I'd also suggest trying to make your exercise more regular, more part of your daily (or almost daily) life. I'm a big believer in reducing the mental barriers to exercise and just doing whatever is the easiest thing to do to get yourself moving, whatever that may be. (And I know that a gym can be a pretty big barrier.) Maybe brainstorm it a bit until you come up with something that feels pretty easy or even appealing to do (even if it's as seemingly little as walking for 20 minutes on your lunch break every day, or something similar) and start there. You can always increase time/intensity later on. It's more important just to be doing something you can always keep up with/fall back on.

Good luck! There's plenty of other people here who were never eating that poorly, just eating too much, and they seem to lose weight the same as everyone else once changes are made. You can do it!

DRAGONCHILDE SparkPoints: (61,458)
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7/31/13 7:19 P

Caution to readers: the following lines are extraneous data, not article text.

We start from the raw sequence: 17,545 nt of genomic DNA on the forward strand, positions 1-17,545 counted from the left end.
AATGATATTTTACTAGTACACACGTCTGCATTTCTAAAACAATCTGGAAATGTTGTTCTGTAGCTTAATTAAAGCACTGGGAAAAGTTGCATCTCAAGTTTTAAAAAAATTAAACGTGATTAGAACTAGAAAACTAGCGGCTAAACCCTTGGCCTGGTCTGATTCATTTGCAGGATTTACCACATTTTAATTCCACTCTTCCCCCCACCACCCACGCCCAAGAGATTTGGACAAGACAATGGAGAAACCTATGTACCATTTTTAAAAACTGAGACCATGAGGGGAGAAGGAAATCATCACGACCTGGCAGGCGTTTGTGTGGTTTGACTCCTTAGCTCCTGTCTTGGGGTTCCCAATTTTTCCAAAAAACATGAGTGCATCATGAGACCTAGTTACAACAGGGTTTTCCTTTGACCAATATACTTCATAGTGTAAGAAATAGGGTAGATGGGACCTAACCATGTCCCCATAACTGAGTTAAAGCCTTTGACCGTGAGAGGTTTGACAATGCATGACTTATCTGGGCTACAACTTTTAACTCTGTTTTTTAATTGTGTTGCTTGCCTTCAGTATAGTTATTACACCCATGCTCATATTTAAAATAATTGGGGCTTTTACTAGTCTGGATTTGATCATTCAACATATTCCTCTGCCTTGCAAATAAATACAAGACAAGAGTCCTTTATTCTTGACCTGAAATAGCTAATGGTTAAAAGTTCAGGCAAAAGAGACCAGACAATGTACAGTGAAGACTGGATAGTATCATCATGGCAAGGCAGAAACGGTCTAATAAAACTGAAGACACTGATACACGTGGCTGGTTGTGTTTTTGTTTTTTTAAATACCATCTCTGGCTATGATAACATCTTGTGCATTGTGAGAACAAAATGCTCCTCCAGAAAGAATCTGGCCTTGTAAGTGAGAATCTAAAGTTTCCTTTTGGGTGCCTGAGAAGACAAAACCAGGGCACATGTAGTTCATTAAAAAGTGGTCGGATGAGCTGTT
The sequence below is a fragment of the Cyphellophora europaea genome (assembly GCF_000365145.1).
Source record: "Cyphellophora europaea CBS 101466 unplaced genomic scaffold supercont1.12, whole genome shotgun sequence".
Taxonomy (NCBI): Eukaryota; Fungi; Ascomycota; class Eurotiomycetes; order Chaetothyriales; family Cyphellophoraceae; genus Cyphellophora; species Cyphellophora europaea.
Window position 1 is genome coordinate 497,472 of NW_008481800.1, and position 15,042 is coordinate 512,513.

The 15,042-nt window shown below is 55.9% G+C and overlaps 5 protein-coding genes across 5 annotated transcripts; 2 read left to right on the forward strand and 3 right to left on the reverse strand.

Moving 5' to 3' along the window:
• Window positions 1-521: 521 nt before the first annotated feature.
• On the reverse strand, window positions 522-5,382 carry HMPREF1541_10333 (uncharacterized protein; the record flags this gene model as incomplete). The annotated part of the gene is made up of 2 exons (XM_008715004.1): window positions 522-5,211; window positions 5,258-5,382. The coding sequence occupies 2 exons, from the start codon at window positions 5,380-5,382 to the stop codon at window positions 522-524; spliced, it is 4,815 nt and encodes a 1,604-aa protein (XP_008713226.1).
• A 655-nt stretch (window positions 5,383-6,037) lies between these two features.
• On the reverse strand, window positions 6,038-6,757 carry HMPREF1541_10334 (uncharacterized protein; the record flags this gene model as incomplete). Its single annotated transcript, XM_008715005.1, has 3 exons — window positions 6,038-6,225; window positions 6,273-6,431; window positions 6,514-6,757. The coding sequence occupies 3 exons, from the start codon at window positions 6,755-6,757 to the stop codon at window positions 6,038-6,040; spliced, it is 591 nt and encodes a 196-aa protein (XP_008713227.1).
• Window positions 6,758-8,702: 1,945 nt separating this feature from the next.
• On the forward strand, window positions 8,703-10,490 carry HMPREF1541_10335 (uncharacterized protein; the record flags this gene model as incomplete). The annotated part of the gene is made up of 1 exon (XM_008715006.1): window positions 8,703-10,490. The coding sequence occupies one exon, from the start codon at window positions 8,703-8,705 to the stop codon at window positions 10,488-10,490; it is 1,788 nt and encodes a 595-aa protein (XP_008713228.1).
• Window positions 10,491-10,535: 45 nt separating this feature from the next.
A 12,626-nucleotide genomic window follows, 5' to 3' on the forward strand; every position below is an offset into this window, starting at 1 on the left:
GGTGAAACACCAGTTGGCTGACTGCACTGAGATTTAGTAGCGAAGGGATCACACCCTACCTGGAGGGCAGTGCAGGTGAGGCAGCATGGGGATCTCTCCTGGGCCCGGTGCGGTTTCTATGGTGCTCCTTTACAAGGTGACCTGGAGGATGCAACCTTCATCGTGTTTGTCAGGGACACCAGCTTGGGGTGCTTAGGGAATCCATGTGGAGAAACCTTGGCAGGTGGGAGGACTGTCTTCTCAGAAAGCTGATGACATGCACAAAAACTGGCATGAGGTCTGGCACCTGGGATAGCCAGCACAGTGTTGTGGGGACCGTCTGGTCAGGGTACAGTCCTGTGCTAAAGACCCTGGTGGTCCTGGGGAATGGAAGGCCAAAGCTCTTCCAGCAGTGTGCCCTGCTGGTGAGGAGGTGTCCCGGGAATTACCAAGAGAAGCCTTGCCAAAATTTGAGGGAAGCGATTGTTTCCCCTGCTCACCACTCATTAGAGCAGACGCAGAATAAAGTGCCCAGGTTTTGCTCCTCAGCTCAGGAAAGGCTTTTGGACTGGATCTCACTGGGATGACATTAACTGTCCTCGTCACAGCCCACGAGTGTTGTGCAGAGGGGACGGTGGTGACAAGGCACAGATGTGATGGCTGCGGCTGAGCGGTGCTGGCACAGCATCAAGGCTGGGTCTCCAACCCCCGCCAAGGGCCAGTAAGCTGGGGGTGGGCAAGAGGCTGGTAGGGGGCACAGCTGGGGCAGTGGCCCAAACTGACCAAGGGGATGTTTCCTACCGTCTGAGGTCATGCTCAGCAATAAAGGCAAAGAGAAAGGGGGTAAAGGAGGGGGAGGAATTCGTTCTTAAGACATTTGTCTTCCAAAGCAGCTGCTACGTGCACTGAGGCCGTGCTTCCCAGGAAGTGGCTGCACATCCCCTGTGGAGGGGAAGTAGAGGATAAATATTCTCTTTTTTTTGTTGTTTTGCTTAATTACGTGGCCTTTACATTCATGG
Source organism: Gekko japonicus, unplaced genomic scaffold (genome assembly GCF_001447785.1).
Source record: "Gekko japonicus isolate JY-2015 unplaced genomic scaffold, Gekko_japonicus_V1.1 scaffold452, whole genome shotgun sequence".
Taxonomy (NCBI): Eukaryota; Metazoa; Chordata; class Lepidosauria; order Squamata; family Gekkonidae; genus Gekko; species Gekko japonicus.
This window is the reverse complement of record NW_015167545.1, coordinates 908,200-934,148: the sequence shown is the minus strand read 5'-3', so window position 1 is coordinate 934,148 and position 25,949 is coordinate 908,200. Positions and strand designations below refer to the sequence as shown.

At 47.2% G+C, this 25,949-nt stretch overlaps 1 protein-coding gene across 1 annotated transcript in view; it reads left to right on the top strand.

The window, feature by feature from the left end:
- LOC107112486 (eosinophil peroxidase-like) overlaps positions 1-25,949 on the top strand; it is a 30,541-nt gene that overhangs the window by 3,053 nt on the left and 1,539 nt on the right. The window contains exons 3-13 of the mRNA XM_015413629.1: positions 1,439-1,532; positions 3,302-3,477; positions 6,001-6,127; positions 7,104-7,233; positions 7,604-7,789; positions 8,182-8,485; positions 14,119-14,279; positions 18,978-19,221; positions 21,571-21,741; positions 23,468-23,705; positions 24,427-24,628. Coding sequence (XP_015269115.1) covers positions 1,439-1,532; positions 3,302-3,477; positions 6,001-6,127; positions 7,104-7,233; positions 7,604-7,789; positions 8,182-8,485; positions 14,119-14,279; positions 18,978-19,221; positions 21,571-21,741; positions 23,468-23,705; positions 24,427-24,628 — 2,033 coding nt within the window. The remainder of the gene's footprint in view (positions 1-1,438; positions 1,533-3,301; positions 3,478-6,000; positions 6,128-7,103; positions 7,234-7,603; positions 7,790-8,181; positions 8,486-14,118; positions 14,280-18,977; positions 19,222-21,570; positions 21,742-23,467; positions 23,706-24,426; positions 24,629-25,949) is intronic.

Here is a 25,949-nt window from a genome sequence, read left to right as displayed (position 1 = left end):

WEight loss is pretty much the same for most people. It doesn't so much matter what you eat (although quality absolutely matters!) as *how much* of that food you eat.

You do need quality, whole foods for best health, but at the end of the day, what matters for most is the calorie intake they're doing. For you, with a lot of rice, nuts, fruits, etc... measuring is important.

You need to measure every single bite. Even those nibbles of dark chocolate bars! They can add up quickly without you realizing it. The reason people lose weight by cutting sugars or sodas is they are taking in vast amounts of empty calories when they do! It's trickier when you already eat healthy.